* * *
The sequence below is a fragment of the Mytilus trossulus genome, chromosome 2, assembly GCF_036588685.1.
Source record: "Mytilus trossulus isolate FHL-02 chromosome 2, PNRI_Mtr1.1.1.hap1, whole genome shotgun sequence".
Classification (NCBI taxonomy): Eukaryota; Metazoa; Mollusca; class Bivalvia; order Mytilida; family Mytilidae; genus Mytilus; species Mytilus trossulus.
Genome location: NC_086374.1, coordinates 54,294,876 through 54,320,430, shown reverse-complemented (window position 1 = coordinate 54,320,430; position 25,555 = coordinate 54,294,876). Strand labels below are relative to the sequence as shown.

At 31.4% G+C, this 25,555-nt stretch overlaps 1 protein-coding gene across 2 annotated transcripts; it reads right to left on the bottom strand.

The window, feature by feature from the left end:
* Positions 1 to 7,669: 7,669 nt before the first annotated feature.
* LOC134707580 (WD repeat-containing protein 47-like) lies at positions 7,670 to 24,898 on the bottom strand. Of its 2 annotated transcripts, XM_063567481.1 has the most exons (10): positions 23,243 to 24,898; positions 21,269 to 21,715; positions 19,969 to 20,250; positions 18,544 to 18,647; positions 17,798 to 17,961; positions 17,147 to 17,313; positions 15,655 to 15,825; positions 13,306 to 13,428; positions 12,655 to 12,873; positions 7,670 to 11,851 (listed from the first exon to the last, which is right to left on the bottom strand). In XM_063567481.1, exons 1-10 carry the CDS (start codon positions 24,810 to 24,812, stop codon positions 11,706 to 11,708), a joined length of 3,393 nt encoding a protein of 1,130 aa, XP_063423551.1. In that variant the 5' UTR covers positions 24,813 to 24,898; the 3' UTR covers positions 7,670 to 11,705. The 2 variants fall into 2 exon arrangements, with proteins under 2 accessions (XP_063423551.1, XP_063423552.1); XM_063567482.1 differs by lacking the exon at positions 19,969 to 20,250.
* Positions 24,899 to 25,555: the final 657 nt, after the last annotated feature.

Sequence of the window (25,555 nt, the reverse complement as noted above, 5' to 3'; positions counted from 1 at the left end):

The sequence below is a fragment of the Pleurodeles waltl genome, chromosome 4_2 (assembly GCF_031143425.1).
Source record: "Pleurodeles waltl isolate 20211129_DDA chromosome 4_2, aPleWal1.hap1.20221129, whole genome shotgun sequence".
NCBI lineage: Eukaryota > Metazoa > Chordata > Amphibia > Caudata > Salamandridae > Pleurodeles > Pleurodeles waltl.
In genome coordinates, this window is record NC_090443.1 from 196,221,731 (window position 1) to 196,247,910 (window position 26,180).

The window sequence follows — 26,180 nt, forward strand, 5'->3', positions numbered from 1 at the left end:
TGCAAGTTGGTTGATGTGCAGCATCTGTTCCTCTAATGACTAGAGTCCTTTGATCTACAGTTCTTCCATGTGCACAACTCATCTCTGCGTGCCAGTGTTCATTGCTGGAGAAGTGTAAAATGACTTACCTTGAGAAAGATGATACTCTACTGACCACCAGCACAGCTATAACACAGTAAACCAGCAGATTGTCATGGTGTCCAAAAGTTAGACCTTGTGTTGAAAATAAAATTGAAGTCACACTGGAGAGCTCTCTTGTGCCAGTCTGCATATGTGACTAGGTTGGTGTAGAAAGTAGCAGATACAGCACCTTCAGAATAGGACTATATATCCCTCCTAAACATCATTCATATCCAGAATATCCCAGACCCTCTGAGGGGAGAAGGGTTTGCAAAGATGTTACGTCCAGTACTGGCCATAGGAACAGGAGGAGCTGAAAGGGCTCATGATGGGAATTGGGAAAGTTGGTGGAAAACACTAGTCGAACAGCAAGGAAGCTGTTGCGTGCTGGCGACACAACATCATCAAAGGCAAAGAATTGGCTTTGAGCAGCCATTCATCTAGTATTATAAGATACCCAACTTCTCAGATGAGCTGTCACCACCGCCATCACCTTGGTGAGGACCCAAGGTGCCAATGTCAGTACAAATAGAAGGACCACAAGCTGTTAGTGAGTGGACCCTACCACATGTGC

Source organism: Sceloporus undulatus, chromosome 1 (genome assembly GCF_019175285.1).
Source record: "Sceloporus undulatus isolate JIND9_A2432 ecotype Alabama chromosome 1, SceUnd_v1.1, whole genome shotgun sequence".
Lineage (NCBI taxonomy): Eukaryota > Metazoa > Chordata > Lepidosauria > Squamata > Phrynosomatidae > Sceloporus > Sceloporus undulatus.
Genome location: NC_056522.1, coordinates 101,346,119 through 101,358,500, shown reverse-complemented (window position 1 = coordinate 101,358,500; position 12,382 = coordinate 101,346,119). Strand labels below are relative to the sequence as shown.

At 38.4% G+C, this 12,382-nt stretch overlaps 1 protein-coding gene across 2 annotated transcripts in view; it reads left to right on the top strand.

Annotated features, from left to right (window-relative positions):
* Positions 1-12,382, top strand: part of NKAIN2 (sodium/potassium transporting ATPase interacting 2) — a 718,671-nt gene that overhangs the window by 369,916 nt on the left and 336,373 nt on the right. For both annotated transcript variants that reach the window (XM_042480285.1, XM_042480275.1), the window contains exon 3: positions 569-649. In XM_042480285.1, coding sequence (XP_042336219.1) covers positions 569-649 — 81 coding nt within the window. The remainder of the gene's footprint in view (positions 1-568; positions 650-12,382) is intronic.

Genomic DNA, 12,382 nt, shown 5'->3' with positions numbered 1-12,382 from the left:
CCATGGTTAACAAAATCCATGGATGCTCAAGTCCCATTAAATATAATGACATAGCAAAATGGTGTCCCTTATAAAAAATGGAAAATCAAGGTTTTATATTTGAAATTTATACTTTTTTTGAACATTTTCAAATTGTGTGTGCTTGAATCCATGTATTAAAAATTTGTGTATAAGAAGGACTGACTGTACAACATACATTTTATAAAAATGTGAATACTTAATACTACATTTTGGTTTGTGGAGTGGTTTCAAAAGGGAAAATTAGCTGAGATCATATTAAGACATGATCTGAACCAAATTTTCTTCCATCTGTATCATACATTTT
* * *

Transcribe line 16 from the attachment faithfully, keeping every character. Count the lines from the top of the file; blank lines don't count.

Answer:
TGCAAGTTGGTTGATGTGCAGCATCTGTTCCTCTAATGACTAGAGTCCTTTGATCTACAGTTCTTCCATGTGCACAACTCATCTCTGCGTGCCAGTGTTCATTGCTGGAGAAGTGTAAAATGACTTACCTTGAGAAAGATGATACTCTACTGACCACCAGCACAGCTATAACACAGTAAACCAGCAGATTGTCATGGTGTCCAAAAGTTAGACCTTGTGTTGAAAATAAAATTGAAGTCACACTGGAGAGCTCTCTTGTGCCAGTCTGCATATGTGACTAGGTTGGTGTAGAAAGTAGCAGATACAGCACCTTCAGAATAGGACTATATATCCCTCCTAAACATCATTCATATCCAGAATATCCCAGACCCTCTGAGGGGAGAAGGGTTTGCAAAGATGTTACGTCCAGTACTGGCCATAGGAACAGGAGGAGCTGAAAGGGCTCATGATGGGAATTGGGAAAGTTGGTGGAAAACACTAGTCGAACAGCAAGGAAGCTGTTGCGTGCTGGCGACACAACATCATCAAAGGCAAAGAATTGGCTTTGAGCAGCCATTCATCTAGTATTATAAGATACCCAACTTCTCAGATGAGCTGTCACCACCGCCATCACCTTGGTGAGGACCCAAGGTGCCAATGTCAGTACAAATAGAAGGACCACAAGCTGTTAGTGAGTGGACCCTACCACATGTGC